Nucleus as the seat of heredity
The origin of this groundbreaking idea lies in a few sentences tucked away in Ernst Haeckel's ''Generelle Morphologie'' of 1866. The evidence for this insight gradually accumulated until, after twenty or so years, two of the greatest in a line of great German scientists spelled out the concept. August Weismann proposed that the germ line is separate from the soma, and that the cell nucleus is the repository of the hereditary material, which, he proposed, is arranged along the chromosomes in a linear manner. Further, he proposed that at fertilisation a new combination of chromosomes (and their hereditary material) would be formed. This was the explanation for the reduction division of meiosis (first described by van Beneden).
Chromosomes as vectors of heredity
In a series of experiments, Theodor Boveri gave the definitive demonstration that chromosomes are the vectors of heredity. His two principles were based upon the ''continuity'' of chromosomes and the ''individuality'' of chromosomes.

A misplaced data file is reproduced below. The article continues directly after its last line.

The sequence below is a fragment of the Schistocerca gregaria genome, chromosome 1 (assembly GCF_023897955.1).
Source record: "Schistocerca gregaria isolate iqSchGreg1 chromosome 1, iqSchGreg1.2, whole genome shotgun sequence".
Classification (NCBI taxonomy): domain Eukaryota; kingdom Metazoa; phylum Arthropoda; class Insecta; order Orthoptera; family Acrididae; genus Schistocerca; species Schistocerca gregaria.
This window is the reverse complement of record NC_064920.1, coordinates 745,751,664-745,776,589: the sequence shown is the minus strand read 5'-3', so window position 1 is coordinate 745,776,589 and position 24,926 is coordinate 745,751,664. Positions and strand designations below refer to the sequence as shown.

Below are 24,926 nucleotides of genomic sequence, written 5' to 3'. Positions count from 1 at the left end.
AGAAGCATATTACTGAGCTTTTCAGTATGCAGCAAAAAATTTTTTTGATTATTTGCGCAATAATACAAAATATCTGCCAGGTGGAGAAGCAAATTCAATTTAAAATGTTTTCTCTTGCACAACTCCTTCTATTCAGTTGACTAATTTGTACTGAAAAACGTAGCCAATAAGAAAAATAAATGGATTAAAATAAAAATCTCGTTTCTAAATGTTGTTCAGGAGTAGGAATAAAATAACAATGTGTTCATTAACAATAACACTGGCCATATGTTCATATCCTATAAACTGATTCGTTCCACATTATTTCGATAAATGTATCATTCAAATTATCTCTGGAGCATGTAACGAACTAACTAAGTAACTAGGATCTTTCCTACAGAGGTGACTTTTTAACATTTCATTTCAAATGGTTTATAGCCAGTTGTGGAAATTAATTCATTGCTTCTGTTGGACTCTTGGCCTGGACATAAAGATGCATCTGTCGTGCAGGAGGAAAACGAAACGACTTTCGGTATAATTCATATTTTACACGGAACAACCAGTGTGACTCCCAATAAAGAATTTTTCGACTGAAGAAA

It is the second of these principles that was so original. Boveri was able to test the proposal put forward by Wilhelm Roux, that each chromosome carries a different genetic load, and showed that Roux was right. Upon the rediscovery of Mendel, Boveri was able to point out the connection between the rules of inheritance and the behaviour of the chromosomes. It is interesting to see that Boveri influenced two generations of American cytologists: Edmund Beecher Wilson, Walter Sutton and Theophilus Painter were all influenced by Boveri (Wilson and Painter actually worked with him).
In his famous textbook ''The Cell'', Wilson linked Boveri and Sutton together by the Boveri-Sutton theory. Mayr remarks that the theory was hotly contested by some famous geneticists: William Bateson, Wilhelm Johannsen, Richard Goldschmidt and T.H. Morgan, all of a rather dogmatic turn-of-mind. Eventually complete proof came from chromosome maps in Morgan's own lab.
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